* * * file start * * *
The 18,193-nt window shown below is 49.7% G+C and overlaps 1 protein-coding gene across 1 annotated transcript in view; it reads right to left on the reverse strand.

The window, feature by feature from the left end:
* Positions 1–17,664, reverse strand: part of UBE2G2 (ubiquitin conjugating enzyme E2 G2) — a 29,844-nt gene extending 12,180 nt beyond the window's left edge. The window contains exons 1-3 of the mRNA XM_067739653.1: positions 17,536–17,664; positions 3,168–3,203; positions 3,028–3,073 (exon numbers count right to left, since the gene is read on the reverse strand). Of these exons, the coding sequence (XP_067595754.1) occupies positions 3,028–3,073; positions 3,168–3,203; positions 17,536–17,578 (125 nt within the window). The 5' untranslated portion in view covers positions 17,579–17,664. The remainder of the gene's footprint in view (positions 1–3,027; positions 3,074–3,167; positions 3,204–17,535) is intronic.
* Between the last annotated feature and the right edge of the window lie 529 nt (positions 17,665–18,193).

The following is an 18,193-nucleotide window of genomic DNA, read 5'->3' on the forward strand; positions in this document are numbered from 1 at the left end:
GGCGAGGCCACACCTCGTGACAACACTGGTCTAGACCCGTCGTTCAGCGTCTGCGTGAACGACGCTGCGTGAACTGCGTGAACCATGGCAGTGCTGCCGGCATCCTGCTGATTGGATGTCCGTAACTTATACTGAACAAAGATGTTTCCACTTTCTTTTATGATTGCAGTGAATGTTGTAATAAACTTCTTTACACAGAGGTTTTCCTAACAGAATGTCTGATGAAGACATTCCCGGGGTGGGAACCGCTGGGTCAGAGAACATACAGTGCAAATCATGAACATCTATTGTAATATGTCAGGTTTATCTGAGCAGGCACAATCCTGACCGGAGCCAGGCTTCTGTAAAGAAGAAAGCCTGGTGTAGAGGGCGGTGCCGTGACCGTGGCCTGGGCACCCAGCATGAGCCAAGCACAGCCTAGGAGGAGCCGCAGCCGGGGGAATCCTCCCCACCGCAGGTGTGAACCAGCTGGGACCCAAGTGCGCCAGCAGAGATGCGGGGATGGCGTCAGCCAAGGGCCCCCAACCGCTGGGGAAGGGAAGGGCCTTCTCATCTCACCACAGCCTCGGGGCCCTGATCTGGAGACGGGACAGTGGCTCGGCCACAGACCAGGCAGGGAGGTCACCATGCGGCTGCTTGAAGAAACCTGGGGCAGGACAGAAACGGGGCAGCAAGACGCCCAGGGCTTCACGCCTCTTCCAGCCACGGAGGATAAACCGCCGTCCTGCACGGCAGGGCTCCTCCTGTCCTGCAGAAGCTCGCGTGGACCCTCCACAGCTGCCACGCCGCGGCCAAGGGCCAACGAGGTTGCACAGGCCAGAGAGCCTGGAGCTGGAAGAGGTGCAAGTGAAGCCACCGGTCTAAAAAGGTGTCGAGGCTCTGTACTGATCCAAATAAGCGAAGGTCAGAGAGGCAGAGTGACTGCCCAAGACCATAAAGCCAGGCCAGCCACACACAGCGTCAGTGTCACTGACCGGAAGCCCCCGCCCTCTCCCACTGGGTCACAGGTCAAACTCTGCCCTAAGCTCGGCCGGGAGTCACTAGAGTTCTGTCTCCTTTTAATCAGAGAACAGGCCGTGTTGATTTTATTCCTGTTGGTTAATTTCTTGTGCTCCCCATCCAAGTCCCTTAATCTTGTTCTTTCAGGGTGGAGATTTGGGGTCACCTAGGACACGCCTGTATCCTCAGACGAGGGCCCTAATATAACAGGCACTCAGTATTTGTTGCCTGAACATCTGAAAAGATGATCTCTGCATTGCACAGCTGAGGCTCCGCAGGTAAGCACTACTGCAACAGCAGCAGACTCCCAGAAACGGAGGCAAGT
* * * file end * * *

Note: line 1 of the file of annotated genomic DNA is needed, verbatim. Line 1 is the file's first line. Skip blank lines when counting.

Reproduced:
The 18,193-nt window shown below is 49.7% G+C and overlaps 1 protein-coding gene across 1 annotated transcript in view; it reads right to left on the reverse strand.